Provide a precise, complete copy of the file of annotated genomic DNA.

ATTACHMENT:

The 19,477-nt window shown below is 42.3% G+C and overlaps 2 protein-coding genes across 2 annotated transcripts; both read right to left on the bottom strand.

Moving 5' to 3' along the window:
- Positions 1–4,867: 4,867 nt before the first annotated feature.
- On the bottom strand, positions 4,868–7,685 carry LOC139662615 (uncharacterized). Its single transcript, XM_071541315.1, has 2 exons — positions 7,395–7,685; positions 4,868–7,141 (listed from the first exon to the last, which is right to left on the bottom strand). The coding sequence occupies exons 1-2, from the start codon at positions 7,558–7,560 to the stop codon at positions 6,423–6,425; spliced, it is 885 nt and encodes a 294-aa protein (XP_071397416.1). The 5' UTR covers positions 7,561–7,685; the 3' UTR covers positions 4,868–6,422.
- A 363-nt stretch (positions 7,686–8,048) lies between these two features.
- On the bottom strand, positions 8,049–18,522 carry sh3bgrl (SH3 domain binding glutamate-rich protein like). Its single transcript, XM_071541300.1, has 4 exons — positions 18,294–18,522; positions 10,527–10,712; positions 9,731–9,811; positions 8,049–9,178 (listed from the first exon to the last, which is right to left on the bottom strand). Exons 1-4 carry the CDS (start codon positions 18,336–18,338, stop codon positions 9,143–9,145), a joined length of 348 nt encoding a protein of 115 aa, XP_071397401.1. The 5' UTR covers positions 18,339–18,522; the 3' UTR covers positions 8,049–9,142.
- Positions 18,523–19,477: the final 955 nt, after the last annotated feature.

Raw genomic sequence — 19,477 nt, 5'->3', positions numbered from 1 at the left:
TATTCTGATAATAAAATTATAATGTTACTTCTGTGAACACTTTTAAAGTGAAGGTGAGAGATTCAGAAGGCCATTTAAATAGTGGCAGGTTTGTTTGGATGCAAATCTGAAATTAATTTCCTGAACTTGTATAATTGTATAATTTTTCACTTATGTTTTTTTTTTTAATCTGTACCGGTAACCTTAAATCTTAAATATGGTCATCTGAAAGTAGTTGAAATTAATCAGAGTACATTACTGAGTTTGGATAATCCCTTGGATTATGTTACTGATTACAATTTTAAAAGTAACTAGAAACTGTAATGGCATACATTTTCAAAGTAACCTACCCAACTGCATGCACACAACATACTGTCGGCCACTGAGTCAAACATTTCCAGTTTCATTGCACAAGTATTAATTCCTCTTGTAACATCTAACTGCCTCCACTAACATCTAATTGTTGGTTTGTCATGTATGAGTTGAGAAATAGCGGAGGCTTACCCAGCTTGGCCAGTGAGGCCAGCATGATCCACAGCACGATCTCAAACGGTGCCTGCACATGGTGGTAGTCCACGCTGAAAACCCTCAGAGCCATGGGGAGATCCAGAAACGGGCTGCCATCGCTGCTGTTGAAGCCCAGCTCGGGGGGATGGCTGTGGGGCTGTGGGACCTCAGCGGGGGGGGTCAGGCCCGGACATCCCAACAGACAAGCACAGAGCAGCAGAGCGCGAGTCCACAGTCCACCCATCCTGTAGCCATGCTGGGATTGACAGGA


The 19,477-nt window shown below is 42.3% G+C and overlaps 2 protein-coding genes across 2 annotated transcripts; both read right to left on the bottom strand.

Moving 5' to 3' along the window:
- Positions 1–4,867: 4,867 nt before the first annotated feature.
- On the bottom strand, positions 4,868–7,685 carry LOC139662615 (uncharacterized). Its single transcript, XM_071541315.1, has 2 exons — positions 7,395–7,685; positions 4,868–7,141 (listed from the first exon to the last, which is right to left on the bottom strand). The coding sequence occupies exons 1-2, from the start codon at positions 7,558–7,560 to the stop codon at positions 6,423–6,425; spliced, it is 885 nt and encodes a 294-aa protein (XP_071397416.1). The 5' UTR covers positions 7,561–7,685; the 3' UTR covers positions 4,868–6,422.
- A 363-nt stretch (positions 7,686–8,048) lies between these two features.
- On the bottom strand, positions 8,049–18,522 carry sh3bgrl (SH3 domain binding glutamate-rich protein like). Its single transcript, XM_071541300.1, has 4 exons — positions 18,294–18,522; positions 10,527–10,712; positions 9,731–9,811; positions 8,049–9,178 (listed from the first exon to the last, which is right to left on the bottom strand). Exons 1-4 carry the CDS (start codon positions 18,336–18,338, stop codon positions 9,143–9,145), a joined length of 348 nt encoding a protein of 115 aa, XP_071397401.1. The 5' UTR covers positions 18,339–18,522; the 3' UTR covers positions 8,049–9,142.
- Positions 18,523–19,477: the final 955 nt, after the last annotated feature.

Raw genomic sequence — 19,477 nt, 5'->3', positions numbered from 1 at the left:
TATTCTGATAATAAAATTATAATGTTACTTCTGTGAACACTTTTAAAGTGAAGGTGAGAGATTCAGAAGGCCATTTAAATAGTGGCAGGTTTGTTTGGATGCAAATCTGAAATTAATTTCCTGAACTTGTATAATTGTATAATTTTTCACTTATGTTTTTTTTTTTAATCTGTACCGGTAACCTTAAATCTTAAATATGGTCATCTGAAAGTAGTTGAAATTAATCAGAGTACATTACTGAGTTTGGATAATCCCTTGGATTATGTTACTGATTACAATTTTAAAAGTAACTAGAAACTGTAATGGCATACATTTTCAAAGTAACCTACCCAACTGCATGCACACAACATACTGTCGGCCACTGAGTCAAACATTTCCAGTTTCATTGCACAAGTATTAATTCCTCTTGTAACATCTAACTGCCTCCACTAACATCTAATTGTTGGTTTGTCATGTATGAGTTGAGAAATAGCGGAGGCTTACCCAGCTTGGCCAGTGAGGCCAGCATGATCCACAGCACGATCTCAAACGGTGCCTGCACATGGTGGTAGTCCACGCTGAAAACCCTCAGAGCCATGGGGAGATCCAGAAACGGGCTGCCATCGCTGCTGTTGAAGCCCAGCTCGGGGGGATGGCTGTGGGGCTGTGGGACCTCAGCGGGGGGGGTCAGGCCCGGACATCCCAACAGACAAGCACAGAGCAGCAGAGCGCGAGTCCACAGTCCACCCATCCTGTAGCCATGCTGGGATTGACAGGA